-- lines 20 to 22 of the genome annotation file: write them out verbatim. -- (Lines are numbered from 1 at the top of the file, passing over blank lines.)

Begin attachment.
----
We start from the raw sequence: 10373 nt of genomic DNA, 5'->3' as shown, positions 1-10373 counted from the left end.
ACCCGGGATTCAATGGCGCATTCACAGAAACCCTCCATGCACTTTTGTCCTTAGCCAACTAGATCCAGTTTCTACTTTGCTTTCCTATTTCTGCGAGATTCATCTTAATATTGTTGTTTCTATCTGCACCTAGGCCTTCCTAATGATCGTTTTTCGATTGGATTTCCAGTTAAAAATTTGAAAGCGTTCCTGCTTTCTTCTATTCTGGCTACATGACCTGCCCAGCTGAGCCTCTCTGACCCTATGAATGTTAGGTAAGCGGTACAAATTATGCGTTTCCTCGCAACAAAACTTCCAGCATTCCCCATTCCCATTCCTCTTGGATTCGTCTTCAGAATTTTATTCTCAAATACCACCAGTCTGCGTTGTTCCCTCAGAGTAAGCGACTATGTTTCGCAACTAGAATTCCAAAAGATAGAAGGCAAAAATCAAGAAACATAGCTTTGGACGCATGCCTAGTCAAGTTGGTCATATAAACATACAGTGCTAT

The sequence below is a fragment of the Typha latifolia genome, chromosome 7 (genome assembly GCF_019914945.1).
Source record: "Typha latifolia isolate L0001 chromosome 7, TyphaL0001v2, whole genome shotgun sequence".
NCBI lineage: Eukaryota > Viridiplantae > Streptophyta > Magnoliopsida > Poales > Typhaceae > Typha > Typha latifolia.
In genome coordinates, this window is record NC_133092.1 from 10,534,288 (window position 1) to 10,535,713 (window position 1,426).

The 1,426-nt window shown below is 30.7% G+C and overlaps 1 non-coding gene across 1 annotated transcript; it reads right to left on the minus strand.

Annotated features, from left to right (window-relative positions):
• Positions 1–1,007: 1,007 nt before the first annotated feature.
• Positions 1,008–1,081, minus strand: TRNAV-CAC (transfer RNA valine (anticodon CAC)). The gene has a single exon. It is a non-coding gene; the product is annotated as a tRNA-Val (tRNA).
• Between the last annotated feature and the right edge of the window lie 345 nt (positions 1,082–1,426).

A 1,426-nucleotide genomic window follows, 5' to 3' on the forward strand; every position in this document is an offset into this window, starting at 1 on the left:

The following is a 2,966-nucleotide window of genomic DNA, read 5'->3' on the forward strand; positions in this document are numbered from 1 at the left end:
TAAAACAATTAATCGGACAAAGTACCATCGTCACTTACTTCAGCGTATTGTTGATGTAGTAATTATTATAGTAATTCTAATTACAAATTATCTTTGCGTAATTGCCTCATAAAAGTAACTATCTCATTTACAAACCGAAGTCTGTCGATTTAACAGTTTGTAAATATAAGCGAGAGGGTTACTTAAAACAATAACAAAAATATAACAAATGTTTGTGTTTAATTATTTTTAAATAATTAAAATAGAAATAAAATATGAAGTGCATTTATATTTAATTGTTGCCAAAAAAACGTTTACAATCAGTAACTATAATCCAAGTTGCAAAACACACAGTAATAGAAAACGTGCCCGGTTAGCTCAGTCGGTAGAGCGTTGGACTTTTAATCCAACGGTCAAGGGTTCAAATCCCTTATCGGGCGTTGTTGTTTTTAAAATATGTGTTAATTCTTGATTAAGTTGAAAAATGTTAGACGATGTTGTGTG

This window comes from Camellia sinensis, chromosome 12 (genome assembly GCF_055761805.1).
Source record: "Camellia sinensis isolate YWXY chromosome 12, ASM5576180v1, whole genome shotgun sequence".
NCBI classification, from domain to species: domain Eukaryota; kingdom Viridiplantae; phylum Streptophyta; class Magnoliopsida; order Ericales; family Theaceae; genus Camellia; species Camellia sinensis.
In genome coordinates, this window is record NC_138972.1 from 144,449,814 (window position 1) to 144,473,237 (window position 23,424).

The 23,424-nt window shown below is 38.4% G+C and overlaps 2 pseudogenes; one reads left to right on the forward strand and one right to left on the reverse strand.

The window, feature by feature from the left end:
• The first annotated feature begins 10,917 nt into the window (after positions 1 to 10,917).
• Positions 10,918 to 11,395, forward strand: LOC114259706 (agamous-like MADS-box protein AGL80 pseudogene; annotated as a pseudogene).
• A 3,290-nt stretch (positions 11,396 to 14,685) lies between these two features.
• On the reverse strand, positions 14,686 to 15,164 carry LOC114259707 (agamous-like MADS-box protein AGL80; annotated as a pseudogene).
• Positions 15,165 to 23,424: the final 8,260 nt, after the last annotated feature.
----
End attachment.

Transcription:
The window, feature by feature from the left end:
• The first annotated feature begins 10,917 nt into the window (after positions 1 to 10,917).
• Positions 10,918 to 11,395, forward strand: LOC114259706 (agamous-like MADS-box protein AGL80 pseudogene; annotated as a pseudogene).